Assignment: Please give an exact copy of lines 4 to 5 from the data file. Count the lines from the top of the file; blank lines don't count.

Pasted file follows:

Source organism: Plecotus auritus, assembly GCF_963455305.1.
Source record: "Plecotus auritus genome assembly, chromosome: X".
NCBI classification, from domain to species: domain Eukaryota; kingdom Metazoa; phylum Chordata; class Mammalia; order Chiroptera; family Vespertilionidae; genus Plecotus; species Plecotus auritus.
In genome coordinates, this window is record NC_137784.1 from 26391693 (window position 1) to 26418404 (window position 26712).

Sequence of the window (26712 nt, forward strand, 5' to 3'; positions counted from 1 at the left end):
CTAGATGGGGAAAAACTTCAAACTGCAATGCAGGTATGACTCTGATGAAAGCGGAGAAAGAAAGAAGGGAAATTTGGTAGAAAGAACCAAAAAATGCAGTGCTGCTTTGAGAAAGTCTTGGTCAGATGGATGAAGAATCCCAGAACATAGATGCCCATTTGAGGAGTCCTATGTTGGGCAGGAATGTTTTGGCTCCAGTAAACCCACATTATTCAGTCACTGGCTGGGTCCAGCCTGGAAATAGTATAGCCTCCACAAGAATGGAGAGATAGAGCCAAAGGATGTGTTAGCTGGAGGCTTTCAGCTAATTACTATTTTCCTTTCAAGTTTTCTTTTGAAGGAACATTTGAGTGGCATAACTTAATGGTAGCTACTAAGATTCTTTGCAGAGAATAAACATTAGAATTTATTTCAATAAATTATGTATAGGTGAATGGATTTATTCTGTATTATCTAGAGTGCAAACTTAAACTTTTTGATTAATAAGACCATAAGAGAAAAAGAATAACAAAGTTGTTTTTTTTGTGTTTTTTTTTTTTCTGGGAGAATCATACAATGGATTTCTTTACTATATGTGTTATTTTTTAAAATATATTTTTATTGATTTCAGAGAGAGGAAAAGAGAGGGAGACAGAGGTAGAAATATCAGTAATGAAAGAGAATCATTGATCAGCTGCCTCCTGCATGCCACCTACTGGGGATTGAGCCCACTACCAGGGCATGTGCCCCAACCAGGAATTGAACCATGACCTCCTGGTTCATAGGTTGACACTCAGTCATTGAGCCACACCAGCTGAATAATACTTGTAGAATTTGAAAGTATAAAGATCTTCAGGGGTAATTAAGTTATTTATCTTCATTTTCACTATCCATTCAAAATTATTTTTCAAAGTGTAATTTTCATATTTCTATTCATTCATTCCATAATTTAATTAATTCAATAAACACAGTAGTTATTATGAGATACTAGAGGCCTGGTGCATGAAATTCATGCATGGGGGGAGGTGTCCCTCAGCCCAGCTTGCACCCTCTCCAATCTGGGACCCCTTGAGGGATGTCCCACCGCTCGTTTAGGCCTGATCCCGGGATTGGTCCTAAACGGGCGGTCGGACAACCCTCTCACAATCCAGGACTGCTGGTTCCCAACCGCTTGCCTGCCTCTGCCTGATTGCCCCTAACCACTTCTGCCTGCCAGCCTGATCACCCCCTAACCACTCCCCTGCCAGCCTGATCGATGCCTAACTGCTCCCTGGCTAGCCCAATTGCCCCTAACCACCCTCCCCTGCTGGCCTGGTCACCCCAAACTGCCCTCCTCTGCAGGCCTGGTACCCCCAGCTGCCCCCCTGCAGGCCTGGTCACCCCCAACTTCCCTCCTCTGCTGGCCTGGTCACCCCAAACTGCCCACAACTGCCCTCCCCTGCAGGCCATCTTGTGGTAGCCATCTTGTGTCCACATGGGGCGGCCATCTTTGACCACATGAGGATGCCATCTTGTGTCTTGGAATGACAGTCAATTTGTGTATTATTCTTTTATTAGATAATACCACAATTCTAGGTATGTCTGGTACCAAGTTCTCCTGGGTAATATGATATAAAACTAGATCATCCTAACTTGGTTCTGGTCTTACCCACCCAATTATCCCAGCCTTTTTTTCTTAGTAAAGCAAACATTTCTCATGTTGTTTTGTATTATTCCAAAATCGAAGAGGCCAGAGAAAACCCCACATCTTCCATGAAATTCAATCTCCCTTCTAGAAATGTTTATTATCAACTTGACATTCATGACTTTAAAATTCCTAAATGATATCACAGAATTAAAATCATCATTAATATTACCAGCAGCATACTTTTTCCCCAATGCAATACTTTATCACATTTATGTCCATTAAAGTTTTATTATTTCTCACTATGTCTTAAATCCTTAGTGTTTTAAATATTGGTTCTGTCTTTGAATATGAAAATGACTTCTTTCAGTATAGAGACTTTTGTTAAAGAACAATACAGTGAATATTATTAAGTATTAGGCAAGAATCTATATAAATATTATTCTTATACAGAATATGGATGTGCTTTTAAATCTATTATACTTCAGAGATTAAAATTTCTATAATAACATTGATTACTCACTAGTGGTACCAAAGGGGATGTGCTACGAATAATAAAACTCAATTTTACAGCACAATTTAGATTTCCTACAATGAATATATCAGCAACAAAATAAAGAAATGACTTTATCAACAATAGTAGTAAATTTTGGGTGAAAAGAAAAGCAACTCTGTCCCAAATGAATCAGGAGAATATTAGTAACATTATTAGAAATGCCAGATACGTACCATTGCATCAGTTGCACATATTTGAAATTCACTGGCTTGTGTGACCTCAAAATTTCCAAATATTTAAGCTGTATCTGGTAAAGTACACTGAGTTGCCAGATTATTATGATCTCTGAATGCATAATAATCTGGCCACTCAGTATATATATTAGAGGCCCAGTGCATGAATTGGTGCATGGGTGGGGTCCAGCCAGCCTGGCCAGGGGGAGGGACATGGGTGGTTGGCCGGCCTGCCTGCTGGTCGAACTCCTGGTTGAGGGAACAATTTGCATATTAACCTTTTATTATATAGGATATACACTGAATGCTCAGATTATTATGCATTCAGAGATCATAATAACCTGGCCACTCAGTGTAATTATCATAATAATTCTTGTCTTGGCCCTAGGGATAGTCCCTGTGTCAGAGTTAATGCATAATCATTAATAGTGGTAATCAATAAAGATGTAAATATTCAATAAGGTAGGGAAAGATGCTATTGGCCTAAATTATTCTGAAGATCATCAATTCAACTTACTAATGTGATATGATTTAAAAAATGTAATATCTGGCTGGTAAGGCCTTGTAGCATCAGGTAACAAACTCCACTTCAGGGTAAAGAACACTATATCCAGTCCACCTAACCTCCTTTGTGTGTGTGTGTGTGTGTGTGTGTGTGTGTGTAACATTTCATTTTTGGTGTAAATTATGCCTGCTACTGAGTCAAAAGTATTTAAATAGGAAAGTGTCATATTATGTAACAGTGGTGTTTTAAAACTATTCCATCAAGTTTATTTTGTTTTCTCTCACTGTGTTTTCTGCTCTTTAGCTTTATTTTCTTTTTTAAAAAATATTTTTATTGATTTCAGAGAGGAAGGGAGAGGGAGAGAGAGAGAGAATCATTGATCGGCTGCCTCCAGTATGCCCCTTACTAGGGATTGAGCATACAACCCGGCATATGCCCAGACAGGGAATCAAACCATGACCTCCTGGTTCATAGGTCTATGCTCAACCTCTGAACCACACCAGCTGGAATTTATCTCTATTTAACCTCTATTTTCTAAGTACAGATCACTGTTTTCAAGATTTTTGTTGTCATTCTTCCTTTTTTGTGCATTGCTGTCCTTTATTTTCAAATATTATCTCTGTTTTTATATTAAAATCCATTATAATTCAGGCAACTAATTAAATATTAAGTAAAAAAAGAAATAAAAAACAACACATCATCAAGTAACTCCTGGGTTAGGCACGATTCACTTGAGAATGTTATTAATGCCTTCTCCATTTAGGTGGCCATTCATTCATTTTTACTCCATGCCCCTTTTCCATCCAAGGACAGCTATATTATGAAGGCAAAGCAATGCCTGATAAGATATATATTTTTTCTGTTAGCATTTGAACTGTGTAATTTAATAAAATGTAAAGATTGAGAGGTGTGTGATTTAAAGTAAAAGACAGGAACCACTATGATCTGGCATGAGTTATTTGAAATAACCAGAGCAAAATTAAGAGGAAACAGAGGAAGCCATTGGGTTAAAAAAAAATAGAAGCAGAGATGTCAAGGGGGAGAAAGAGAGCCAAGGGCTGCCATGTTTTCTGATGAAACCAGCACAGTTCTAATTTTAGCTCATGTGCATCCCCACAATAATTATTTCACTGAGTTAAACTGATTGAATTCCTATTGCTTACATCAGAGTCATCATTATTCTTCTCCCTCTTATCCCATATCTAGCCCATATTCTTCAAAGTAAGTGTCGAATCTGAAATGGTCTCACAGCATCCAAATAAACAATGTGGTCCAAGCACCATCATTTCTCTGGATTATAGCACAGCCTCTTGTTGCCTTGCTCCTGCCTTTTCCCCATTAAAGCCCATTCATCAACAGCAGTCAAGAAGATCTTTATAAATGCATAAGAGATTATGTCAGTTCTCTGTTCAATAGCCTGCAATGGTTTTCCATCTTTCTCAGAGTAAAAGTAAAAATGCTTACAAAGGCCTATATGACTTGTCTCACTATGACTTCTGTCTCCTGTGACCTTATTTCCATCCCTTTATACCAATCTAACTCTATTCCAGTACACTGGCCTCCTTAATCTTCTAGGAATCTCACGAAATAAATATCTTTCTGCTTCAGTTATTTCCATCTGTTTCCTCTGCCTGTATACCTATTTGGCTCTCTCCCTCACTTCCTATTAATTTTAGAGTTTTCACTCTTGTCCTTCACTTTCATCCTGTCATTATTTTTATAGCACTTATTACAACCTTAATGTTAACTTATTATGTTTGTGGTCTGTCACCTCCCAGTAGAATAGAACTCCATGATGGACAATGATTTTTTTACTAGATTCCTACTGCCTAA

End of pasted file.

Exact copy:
In genome coordinates, this window is record NC_137784.1 from 26391693 (window position 1) to 26418404 (window position 26712).

Sequence of the window (26712 nt, forward strand, 5' to 3'; positions counted from 1 at the left end):